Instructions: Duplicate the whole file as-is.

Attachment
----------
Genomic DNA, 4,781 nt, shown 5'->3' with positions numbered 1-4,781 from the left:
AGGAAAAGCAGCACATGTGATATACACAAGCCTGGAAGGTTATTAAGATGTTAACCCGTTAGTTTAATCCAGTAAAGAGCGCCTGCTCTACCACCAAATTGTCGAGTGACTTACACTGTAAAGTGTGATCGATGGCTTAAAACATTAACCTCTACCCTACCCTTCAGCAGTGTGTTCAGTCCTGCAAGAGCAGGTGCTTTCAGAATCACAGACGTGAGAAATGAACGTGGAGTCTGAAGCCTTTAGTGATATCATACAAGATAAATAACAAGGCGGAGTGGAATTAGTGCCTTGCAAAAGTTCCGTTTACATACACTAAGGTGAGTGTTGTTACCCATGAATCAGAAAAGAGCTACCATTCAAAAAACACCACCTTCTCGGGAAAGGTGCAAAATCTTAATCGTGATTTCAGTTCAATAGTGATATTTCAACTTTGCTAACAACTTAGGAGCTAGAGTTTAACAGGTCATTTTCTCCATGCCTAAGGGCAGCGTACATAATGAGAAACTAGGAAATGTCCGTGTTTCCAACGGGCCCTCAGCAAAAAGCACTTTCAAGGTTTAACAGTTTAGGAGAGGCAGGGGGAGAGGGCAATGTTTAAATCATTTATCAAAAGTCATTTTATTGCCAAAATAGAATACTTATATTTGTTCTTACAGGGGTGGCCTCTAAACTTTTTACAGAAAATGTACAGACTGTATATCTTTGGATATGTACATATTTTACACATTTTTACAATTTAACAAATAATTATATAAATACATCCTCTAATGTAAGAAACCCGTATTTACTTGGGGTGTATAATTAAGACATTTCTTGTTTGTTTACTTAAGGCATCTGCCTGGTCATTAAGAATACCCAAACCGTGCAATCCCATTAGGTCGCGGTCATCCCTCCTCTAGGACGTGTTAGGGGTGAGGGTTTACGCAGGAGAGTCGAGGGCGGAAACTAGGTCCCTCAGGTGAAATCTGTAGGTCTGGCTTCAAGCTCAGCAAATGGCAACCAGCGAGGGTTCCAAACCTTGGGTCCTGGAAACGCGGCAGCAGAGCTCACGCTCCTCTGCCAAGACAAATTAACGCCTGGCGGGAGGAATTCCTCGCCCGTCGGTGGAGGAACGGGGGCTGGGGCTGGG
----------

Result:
Genomic DNA, 4,781 nt, shown 5'->3' with positions numbered 1-4,781 from the left:
AGGAAAAGCAGCACATGTGATATACACAAGCCTGGAAGGTTATTAAGATGTTAACCCGTTAGTTTAATCCAGTAAAGAGCGCCTGCTCTACCACCAAATTGTCGAGTGACTTACACTGTAAAGTGTGATCGATGGCTTAAAACATTAACCTCTACCCTACCCTTCAGCAGTGTGTTCAGTCCTGCAAGAGCAGGTGCTTTCAGAATCACAGACGTGAGAAATGAACGTGGAGTCTGAAGCCTTTAGTGATATCATACAAGATAAATAACAAGGCGGAGTGGAATTAGTGCCTTGCAAAAGTTCCGTTTACATACACTAAGGTGAGTGTTGTTACCCATGAATCAGAAAAGAGCTACCATTCAAAAAACACCACCTTCTCGGGAAAGGTGCAAAATCTTAATCGTGATTTCAGTTCAATAGTGATATTTCAACTTTGCTAACAACTTAGGAGCTAGAGTTTAACAGGTCATTTTCTCCATGCCTAAGGGCAGCGTACATAATGAGAAACTAGGAAATGTCCGTGTTTCCAACGGGCCCTCAGCAAAAAGCACTTTCAAGGTTTAACAGTTTAGGAGAGGCAGGGGGAGAGGGCAATGTTTAAATCATTTATCAAAAGTCATTTTATTGCCAAAATAGAATACTTATATTTGTTCTTACAGGGGTGGCCTCTAAACTTTTTACAGAAAATGTACAGACTGTATATCTTTGGATATGTACATATTTTACACATTTTTACAATTTAACAAATAATTATATAAATACATCCTCTAATGTAAGAAACCCGTATTTACTTGGGGTGTATAATTAAGACATTTCTTGTTTGTTTACTTAAGGCATCTGCCTGGTCATTAAGAATACCCAAACCGTGCAATCCCATTAGGTCGCGGTCATCCCTCCTCTAGGACGTGTTAGGGGTGAGGGTTTACGCAGGAGAGTCGAGGGCGGAAACTAGGTCCCTCAGGTGAAATCTGTAGGTCTGGCTTCAAGCTCAGCAAATGGCAACCAGCGAGGGTTCCAAACCTTGGGTCCTGGAAACGCGGCAGCAGAGCTCACGCTCCTCTGCCAAGACAAATTAACGCCTGGCGGGAGGAATTCCTCGCCCGTCGGTGGAGGAACGGGGGCTGGGGCTGGG